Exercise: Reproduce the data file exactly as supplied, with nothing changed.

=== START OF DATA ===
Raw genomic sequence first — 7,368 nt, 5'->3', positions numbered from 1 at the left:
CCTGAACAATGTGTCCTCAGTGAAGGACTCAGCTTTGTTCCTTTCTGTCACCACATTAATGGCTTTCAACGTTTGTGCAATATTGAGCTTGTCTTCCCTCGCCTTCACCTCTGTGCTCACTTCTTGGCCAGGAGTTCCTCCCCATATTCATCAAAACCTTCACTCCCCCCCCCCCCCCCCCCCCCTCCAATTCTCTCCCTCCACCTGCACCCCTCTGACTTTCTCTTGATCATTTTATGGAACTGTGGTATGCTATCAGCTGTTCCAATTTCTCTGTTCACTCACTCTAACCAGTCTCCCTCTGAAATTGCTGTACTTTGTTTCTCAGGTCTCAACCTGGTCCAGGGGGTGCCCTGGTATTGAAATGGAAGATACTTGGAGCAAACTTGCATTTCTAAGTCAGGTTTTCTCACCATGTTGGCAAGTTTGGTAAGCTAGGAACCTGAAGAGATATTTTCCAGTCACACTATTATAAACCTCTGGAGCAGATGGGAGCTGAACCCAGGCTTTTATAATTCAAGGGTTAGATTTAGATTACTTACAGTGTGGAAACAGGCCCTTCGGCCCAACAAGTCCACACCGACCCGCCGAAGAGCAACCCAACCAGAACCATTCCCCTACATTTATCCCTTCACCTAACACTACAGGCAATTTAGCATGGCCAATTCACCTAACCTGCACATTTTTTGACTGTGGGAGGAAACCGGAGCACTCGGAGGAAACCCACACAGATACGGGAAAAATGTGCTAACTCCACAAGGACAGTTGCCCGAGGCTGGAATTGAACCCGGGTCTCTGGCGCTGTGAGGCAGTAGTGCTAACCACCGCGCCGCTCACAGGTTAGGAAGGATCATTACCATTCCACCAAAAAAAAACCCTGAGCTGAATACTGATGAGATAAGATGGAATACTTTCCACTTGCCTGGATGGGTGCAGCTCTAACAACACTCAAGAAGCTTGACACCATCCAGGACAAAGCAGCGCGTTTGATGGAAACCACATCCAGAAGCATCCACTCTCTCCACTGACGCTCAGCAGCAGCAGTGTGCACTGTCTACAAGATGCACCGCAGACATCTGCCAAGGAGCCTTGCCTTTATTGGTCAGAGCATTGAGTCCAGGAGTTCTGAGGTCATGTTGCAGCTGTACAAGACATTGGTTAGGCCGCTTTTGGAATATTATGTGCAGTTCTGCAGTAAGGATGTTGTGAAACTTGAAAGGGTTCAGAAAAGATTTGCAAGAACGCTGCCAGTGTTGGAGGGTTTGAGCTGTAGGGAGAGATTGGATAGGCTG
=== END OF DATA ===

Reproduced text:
Raw genomic sequence first — 7,368 nt, 5'->3', positions numbered from 1 at the left:
CCTGAACAATGTGTCCTCAGTGAAGGACTCAGCTTTGTTCCTTTCTGTCACCACATTAATGGCTTTCAACGTTTGTGCAATATTGAGCTTGTCTTCCCTCGCCTTCACCTCTGTGCTCACTTCTTGGCCAGGAGTTCCTCCCCATATTCATCAAAACCTTCACTCCCCCCCCCCCCCCCCCCCCCTCCAATTCTCTCCCTCCACCTGCACCCCTCTGACTTTCTCTTGATCATTTTATGGAACTGTGGTATGCTATCAGCTGTTCCAATTTCTCTGTTCACTCACTCTAACCAGTCTCCCTCTGAAATTGCTGTACTTTGTTTCTCAGGTCTCAACCTGGTCCAGGGGGTGCCCTGGTATTGAAATGGAAGATACTTGGAGCAAACTTGCATTTCTAAGTCAGGTTTTCTCACCATGTTGGCAAGTTTGGTAAGCTAGGAACCTGAAGAGATATTTTCCAGTCACACTATTATAAACCTCTGGAGCAGATGGGAGCTGAACCCAGGCTTTTATAATTCAAGGGTTAGATTTAGATTACTTACAGTGTGGAAACAGGCCCTTCGGCCCAACAAGTCCACACCGACCCGCCGAAGAGCAACCCAACCAGAACCATTCCCCTACATTTATCCCTTCACCTAACACTACAGGCAATTTAGCATGGCCAATTCACCTAACCTGCACATTTTTTGACTGTGGGAGGAAACCGGAGCACTCGGAGGAAACCCACACAGATACGGGAAAAATGTGCTAACTCCACAAGGACAGTTGCCCGAGGCTGGAATTGAACCCGGGTCTCTGGCGCTGTGAGGCAGTAGTGCTAACCACCGCGCCGCTCACAGGTTAGGAAGGATCATTACCATTCCACCAAAAAAAAACCCTGAGCTGAATACTGATGAGATAAGATGGAATACTTTCCACTTGCCTGGATGGGTGCAGCTCTAACAACACTCAAGAAGCTTGACACCATCCAGGACAAAGCAGCGCGTTTGATGGAAACCACATCCAGAAGCATCCACTCTCTCCACTGACGCTCAGCAGCAGCAGTGTGCACTGTCTACAAGATGCACCGCAGACATCTGCCAAGGAGCCTTGCCTTTATTGGTCAGAGCATTGAGTCCAGGAGTTCTGAGGTCATGTTGCAGCTGTACAAGACATTGGTTAGGCCGCTTTTGGAATATTATGTGCAGTTCTGCAGTAAGGATGTTGTGAAACTTGAAAGGGTTCAGAAAAGATTTGCAAGAACGCTGCCAGTGTTGGAGGGTTTGAGCTGTAGGGAGAGATTGGATAGGCTG